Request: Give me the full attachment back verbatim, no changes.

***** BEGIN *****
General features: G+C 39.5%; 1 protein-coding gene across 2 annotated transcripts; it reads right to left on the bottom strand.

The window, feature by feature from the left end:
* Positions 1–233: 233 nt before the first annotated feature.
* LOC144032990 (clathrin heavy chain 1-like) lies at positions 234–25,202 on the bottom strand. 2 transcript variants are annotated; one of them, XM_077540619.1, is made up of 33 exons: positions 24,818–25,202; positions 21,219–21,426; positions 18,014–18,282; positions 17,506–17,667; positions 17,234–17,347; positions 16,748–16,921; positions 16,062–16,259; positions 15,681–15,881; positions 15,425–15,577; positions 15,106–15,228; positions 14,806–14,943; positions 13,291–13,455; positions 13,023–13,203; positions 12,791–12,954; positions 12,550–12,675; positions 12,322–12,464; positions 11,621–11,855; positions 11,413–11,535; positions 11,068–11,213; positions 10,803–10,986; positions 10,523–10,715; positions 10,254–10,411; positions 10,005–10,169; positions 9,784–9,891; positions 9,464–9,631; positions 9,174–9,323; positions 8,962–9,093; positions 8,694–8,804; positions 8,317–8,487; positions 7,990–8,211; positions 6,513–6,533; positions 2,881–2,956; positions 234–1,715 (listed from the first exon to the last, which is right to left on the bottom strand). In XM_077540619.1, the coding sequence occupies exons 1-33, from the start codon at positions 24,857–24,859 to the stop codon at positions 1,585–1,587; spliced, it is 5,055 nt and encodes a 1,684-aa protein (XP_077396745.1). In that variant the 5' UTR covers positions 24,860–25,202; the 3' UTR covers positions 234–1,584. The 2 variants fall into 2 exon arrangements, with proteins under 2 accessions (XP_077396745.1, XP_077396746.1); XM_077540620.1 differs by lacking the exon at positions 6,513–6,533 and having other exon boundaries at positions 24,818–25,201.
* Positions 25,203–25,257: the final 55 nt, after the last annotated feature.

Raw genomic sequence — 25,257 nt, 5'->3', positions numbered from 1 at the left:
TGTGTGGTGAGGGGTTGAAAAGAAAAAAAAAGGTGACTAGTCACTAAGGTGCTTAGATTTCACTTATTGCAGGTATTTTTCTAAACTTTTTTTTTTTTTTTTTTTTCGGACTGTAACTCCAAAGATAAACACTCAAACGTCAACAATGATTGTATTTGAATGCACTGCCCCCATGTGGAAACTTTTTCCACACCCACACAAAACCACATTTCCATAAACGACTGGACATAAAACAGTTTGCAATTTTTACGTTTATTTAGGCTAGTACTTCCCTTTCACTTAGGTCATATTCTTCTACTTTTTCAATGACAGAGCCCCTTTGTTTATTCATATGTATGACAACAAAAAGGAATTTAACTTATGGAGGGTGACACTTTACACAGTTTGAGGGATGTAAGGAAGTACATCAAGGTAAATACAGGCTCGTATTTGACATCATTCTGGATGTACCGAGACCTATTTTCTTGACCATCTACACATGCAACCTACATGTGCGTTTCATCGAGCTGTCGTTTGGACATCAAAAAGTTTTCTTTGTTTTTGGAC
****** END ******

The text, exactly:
General features: G+C 39.5%; 1 protein-coding gene across 2 annotated transcripts; it reads right to left on the bottom strand.

The window, feature by feature from the left end:
* Positions 1–233: 233 nt before the first annotated feature.
* LOC144032990 (clathrin heavy chain 1-like) lies at positions 234–25,202 on the bottom strand. 2 transcript variants are annotated; one of them, XM_077540619.1, is made up of 33 exons: positions 24,818–25,202; positions 21,219–21,426; positions 18,014–18,282; positions 17,506–17,667; positions 17,234–17,347; positions 16,748–16,921; positions 16,062–16,259; positions 15,681–15,881; positions 15,425–15,577; positions 15,106–15,228; positions 14,806–14,943; positions 13,291–13,455; positions 13,023–13,203; positions 12,791–12,954; positions 12,550–12,675; positions 12,322–12,464; positions 11,621–11,855; positions 11,413–11,535; positions 11,068–11,213; positions 10,803–10,986; positions 10,523–10,715; positions 10,254–10,411; positions 10,005–10,169; positions 9,784–9,891; positions 9,464–9,631; positions 9,174–9,323; positions 8,962–9,093; positions 8,694–8,804; positions 8,317–8,487; positions 7,990–8,211; positions 6,513–6,533; positions 2,881–2,956; positions 234–1,715 (listed from the first exon to the last, which is right to left on the bottom strand). In XM_077540619.1, the coding sequence occupies exons 1-33, from the start codon at positions 24,857–24,859 to the stop codon at positions 1,585–1,587; spliced, it is 5,055 nt and encodes a 1,684-aa protein (XP_077396745.1). In that variant the 5' UTR covers positions 24,860–25,202; the 3' UTR covers positions 234–1,584. The 2 variants fall into 2 exon arrangements, with proteins under 2 accessions (XP_077396745.1, XP_077396746.1); XM_077540620.1 differs by lacking the exon at positions 6,513–6,533 and having other exon boundaries at positions 24,818–25,201.
* Positions 25,203–25,257: the final 55 nt, after the last annotated feature.

Raw genomic sequence — 25,257 nt, 5'->3', positions numbered from 1 at the left:
TGTGTGGTGAGGGGTTGAAAAGAAAAAAAAAGGTGACTAGTCACTAAGGTGCTTAGATTTCACTTATTGCAGGTATTTTTCTAAACTTTTTTTTTTTTTTTTTTTTCGGACTGTAACTCCAAAGATAAACACTCAAACGTCAACAATGATTGTATTTGAATGCACTGCCCCCATGTGGAAACTTTTTCCACACCCACACAAAACCACATTTCCATAAACGACTGGACATAAAACAGTTTGCAATTTTTACGTTTATTTAGGCTAGTACTTCCCTTTCACTTAGGTCATATTCTTCTACTTTTTCAATGACAGAGCCCCTTTGTTTATTCATATGTATGACAACAAAAAGGAATTTAACTTATGGAGGGTGACACTTTACACAGTTTGAGGGATGTAAGGAAGTACATCAAGGTAAATACAGGCTCGTATTTGACATCATTCTGGATGTACCGAGACCTATTTTCTTGACCATCTACACATGCAACCTACATGTGCGTTTCATCGAGCTGTCGTTTGGACATCAAAAAGTTTTCTTTGTTTTTGGAC